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    Over time, he said, private equity investments outperform stocks. Their advantage is established records of sourcing deals, along with managers who have histories of turning around companies, fixing real estate and understanding credit as traditional banks limit lending, according to Barrack.

    More from Bloomberg.com: Goldman Sachs Says It May Be Forced to Fundamentally Question How Capitalism Is Working

    “It’s a better time for curated credit,” he said.

  • 0.61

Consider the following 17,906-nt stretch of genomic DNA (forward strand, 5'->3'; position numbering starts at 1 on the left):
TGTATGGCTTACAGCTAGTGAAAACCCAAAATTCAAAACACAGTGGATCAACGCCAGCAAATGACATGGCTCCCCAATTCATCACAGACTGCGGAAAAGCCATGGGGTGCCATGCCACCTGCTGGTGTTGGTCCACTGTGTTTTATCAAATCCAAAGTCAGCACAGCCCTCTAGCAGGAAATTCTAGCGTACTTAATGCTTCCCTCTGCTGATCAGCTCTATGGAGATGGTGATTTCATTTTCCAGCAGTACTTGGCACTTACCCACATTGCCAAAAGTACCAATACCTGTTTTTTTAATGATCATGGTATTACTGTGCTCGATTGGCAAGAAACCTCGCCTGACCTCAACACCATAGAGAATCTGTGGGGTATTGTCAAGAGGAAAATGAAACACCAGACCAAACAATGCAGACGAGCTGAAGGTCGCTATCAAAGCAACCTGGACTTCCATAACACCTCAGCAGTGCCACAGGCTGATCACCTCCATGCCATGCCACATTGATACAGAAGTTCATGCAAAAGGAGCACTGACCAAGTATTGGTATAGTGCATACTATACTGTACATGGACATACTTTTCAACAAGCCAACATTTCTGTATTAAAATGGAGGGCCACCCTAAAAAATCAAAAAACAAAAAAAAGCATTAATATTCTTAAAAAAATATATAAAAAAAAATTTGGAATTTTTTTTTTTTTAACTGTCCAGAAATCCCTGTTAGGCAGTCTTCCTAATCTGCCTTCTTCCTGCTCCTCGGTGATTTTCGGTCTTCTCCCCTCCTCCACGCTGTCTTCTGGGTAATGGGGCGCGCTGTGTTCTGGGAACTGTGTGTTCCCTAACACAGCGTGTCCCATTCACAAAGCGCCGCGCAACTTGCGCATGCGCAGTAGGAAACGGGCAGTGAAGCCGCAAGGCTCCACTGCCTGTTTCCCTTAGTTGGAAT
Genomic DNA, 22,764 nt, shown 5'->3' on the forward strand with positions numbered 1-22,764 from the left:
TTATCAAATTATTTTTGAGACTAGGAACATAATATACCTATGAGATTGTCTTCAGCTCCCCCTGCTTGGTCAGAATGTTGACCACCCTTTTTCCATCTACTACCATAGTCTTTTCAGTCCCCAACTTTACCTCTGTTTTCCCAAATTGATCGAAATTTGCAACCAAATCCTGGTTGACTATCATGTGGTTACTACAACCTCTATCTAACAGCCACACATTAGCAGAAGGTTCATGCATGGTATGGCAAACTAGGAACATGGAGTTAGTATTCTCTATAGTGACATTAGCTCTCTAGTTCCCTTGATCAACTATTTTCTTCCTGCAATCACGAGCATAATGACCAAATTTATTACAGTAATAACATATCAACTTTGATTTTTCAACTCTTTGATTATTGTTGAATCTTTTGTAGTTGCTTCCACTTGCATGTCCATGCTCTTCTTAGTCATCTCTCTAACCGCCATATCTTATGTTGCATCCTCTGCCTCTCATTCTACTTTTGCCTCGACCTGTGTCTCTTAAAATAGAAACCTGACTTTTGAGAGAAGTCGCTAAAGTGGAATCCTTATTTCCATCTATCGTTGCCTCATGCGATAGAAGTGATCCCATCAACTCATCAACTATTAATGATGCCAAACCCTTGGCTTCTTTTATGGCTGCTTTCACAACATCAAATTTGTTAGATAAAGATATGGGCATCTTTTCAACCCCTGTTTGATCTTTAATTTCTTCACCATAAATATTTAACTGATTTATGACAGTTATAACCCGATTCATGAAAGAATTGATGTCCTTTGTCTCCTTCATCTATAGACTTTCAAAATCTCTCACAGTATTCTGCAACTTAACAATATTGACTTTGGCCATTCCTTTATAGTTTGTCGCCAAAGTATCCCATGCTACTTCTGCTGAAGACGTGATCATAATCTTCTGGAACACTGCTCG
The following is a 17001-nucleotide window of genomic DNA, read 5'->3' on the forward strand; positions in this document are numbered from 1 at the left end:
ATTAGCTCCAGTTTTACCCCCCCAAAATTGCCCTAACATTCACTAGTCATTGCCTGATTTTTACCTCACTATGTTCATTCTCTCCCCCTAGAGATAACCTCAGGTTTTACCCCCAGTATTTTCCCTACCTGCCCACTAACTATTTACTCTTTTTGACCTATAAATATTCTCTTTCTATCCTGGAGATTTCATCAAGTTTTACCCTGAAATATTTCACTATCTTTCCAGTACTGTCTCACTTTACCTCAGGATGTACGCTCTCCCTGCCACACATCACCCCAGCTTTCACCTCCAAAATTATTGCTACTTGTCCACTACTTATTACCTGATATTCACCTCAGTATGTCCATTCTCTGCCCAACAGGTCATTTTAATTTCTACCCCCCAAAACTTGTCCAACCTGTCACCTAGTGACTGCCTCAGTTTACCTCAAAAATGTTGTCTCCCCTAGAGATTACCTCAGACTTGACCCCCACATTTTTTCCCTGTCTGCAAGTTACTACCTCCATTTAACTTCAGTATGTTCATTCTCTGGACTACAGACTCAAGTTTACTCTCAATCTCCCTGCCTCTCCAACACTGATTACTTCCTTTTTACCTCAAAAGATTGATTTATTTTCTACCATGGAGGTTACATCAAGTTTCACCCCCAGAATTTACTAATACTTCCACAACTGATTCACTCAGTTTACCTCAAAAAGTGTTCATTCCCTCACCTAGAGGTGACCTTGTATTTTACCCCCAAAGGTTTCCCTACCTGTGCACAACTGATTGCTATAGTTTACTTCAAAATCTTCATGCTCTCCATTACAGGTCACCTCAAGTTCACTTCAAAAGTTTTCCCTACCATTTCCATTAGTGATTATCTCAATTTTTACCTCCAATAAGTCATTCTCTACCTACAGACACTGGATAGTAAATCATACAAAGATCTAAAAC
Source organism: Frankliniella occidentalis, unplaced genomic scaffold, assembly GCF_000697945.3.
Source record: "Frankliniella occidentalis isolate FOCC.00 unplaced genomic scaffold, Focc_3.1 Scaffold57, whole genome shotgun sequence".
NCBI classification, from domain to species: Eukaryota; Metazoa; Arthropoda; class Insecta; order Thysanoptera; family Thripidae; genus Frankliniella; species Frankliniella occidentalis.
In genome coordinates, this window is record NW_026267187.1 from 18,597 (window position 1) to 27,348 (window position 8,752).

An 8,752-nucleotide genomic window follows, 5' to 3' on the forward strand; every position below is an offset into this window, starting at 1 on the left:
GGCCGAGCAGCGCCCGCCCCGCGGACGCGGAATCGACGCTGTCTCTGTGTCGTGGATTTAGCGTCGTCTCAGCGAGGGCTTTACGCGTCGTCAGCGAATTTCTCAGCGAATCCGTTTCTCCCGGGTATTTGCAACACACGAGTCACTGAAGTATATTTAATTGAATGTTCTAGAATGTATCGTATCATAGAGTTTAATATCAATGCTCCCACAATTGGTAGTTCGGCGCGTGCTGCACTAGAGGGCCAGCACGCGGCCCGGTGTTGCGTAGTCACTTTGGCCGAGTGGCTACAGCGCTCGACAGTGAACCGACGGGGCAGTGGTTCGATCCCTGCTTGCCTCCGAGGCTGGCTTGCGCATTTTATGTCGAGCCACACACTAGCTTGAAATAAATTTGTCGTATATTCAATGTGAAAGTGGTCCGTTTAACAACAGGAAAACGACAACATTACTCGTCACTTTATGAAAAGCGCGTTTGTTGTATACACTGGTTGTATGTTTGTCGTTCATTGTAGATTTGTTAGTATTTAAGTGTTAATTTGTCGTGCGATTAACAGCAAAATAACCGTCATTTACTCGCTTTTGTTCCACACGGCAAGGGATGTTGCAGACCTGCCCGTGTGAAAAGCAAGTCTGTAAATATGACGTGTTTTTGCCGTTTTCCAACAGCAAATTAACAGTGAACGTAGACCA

• One industry that I think is going to see huge earnings growth for the next several decades is private equity and alternative investing in general. A slow-growth economy creatures tremendous opportunities for them to acquire assets at bargain prices, cut excess spending, create operational efficiencies and resell to the always-hungry public equity markets at a huge profit five years later. They can buy a core company and then do a series of complementary add-on deals to create a larger, more efficient, more profitable enterprise that can then be sold at several times the cost of the parts. The de-risking of banks creates enormous opportunities in credit markets for buyouts, real estate projects and new venture financing. They are going to be one of the few available sources of funds for infrastructure upgrades and they will end up owning a significant percentage of critical infrastructure projects around the world.